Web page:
Ibram X. Kendi's Colon Cancer Battle
- Ibram X. Kendi, author of New York Times bestsellers like Stamped and How to Be Anti-Racist, was diagnosed with stage 3 colon cancer in 2018 at age 35.
- He underwent surgery and chemo to treat his disease.
- Kendi credits Chadwick Boseman’s passing from colon cancer with empowering him to be more vulnerable about his own cancer; Black Americans like Boseman and Kendi are 40% more likely to die from this disease.
Ibram’s Colon Cancer JourneyBlack Americans are at a higher risk of dying from this disease, and Kendi notes this for his readers. “African Americans are now 40 percent more likely to die from the disease than other racial groups. There are many possible causes for that disparity, chief among them that African Americans tend to have lower incomes, live in more polluted neighborhoods, and have less access to preventative care, early detection, and high-quality treatment than White Americans,” he says. “My only risk factor for colon cancer was being African American.” Related: Close the Gap: Racial Disparities in Cancer Care Are Devastating Let's Change Things
Kendi writes that warning signs of the disease presented in fall 2017, and that he ignored them at first. They included: weight loss, fatigue and “constant trips to the bathroom.” The following January, at the urging of his partner, who is a physician, Kendi went in for a colonoscopy and body scans. At age 35, he was diagnosed with stage 4 colon cancer.
Kendi treated his cancer with chemotherapy and surgery. He writes, “As I proceeded through the cycles of chemo, the side effects compounded: the fatigue, the nausea, the toxicity on my tongue, the darkening and drying and blistering of the palms of my hands and soles of my feet.”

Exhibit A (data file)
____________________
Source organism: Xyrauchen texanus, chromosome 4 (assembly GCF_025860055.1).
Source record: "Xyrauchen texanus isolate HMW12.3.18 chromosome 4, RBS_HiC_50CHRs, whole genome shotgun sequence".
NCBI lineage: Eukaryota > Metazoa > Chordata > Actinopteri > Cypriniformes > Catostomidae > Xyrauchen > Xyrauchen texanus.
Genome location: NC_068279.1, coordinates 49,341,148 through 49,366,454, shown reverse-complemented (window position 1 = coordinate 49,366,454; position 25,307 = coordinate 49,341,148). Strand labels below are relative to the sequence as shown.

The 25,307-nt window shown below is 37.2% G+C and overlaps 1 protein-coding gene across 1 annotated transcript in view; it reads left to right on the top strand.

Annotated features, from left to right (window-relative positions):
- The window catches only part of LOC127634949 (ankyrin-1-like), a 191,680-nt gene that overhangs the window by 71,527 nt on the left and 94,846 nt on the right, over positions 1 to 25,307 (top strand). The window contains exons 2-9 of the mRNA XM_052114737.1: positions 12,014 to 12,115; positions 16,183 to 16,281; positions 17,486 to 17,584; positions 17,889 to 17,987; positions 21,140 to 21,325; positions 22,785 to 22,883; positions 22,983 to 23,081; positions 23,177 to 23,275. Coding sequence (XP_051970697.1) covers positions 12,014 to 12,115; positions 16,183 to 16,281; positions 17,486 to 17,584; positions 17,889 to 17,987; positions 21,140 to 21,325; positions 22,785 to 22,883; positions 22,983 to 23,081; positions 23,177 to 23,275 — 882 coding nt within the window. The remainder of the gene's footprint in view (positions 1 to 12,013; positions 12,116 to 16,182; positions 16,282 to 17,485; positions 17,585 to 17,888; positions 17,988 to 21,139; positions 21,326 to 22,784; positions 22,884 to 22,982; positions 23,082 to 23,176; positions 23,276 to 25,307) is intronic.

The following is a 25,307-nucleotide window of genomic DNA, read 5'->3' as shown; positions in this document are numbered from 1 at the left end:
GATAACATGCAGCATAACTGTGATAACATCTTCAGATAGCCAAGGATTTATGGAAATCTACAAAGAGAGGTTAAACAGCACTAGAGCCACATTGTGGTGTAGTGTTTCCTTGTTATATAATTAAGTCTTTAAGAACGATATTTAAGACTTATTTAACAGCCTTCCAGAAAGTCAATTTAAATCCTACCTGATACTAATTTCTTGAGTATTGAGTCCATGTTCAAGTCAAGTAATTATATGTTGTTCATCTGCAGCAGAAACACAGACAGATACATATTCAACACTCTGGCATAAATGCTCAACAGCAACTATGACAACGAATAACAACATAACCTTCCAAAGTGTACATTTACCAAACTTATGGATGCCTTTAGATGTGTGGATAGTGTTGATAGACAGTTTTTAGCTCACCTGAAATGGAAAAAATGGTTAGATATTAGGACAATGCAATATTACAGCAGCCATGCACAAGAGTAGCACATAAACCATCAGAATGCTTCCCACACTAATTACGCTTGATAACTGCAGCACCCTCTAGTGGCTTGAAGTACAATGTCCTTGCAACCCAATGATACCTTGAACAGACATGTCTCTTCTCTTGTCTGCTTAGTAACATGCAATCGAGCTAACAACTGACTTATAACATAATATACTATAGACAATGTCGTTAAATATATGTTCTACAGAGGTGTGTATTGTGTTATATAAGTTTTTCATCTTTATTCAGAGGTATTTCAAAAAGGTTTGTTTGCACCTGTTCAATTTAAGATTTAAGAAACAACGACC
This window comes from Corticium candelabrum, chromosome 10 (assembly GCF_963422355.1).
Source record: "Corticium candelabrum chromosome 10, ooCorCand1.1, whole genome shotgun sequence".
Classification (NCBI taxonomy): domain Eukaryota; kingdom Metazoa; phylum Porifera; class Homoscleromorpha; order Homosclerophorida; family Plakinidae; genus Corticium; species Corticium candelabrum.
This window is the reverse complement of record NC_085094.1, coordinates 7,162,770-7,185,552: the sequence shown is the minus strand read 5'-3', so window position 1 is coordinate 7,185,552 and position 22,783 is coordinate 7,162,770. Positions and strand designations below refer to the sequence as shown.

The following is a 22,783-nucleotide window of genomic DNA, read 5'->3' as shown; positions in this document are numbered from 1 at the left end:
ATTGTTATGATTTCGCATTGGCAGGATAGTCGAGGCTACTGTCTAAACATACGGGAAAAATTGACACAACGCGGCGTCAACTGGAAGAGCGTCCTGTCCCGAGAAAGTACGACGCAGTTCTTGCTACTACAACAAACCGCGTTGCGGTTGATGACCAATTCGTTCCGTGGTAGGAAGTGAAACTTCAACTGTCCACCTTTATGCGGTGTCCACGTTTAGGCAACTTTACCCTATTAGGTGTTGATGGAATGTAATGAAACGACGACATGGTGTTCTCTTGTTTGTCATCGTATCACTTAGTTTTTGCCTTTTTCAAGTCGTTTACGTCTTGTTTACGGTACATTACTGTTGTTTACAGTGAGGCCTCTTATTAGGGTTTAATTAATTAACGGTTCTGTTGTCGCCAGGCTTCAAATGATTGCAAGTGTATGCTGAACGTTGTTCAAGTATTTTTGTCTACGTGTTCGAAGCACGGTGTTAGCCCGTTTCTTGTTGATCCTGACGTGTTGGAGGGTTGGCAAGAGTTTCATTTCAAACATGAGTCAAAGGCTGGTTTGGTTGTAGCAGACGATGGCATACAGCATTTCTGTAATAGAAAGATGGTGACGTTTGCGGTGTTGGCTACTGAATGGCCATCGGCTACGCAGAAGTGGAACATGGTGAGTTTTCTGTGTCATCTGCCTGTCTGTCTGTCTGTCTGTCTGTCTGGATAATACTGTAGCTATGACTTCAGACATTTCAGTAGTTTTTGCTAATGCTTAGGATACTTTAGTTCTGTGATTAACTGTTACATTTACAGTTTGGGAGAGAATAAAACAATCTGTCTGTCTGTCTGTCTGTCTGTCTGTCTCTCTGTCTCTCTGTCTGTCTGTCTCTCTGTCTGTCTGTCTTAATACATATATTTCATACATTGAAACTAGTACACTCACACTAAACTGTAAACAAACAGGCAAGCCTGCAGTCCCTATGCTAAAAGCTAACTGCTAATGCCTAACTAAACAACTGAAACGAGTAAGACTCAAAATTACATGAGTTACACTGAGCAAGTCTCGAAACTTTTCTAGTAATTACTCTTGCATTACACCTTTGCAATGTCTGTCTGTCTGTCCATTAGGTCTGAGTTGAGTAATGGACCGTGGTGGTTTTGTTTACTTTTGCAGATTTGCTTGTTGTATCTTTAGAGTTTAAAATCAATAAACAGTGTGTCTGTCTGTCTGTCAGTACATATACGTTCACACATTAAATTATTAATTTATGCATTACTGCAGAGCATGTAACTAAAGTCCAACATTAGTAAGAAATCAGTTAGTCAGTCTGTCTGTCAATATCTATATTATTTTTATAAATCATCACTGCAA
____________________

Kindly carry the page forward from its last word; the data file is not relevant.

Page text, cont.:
Today, Kendi is now cancer-free.
Screening for Colon Cancer
A colonoscopy is the primary screening method for colon cancer. During the procedure, the doctor is looking for polyps small growths on the colon that can turn into cancer. Dr. Zuri Murrell, a colorectal surgeon at Cedars-Sinai, explains the process in an earlier interview. He says, “When we’re looking at a colonoscopy for colorectal cancer screening, what we do is we’re looking for polyps, which are these small growths. When we see a polyp, we actually physically take the polyp out through the colonoscope.”
“What does that mean? That means we basically put a wire through with a little bit of a little flange at the end and we pull the polyp out,” says Dr. Murrell. “Now, note there is no pain with that. Inside the colon, there are no pain fibers. What happens is then when we take the polyp out, we send that to a lab. In about five to 10 business days, we get the results back.”
“And underneath the microscope, they can decide whether or not it is early cancer or whether it is just a precancerous polyp. 95% of polyps are precancerous polyps. And what does that mean? That means that it’s not a cancer yet. But it would have been a cancer ultimately if you just let it grow and grow and grow. Well, guess what? Now that it’s out of your body, there is no more risk for that polyp to become a cancer,” says Dr. Murrell.